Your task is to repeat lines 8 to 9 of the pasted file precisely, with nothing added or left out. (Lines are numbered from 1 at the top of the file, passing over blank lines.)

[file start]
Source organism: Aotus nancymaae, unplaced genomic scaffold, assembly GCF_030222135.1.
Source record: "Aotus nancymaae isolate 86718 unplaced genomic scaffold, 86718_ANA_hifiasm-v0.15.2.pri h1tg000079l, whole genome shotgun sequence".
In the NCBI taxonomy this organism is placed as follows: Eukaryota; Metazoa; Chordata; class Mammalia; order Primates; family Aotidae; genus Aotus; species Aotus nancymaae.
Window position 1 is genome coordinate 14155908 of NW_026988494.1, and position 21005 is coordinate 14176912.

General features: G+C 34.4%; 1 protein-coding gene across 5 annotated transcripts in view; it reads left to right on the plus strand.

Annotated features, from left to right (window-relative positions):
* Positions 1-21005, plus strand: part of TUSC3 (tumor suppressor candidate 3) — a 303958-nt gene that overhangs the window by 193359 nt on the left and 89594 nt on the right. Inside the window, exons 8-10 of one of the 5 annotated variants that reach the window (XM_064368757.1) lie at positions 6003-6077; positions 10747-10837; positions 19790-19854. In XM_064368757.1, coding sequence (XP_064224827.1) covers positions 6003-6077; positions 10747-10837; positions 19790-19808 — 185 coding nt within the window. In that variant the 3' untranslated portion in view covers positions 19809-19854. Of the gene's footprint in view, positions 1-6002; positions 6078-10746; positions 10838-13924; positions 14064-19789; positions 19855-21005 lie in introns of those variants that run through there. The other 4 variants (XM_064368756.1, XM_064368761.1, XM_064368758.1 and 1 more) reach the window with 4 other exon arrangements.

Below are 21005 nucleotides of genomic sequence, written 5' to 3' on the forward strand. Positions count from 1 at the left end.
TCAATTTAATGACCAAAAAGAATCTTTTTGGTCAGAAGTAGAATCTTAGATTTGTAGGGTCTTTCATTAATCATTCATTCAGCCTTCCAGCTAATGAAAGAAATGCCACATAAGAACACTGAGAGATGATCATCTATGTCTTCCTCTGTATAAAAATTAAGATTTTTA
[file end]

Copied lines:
Below are 21005 nucleotides of genomic sequence, written 5' to 3' on the forward strand. Positions count from 1 at the left end.
TCAATTTAATGACCAAAAAGAATCTTTTTGGTCAGAAGTAGAATCTTAGATTTGTAGGGTCTTTCATTAATCATTCATTCAGCCTTCCAGCTAATGAAAGAAATGCCACATAAGAACACTGAGAGATGATCATCTATGTCTTCCTCTGTATAAAAATTAAGATTTTTA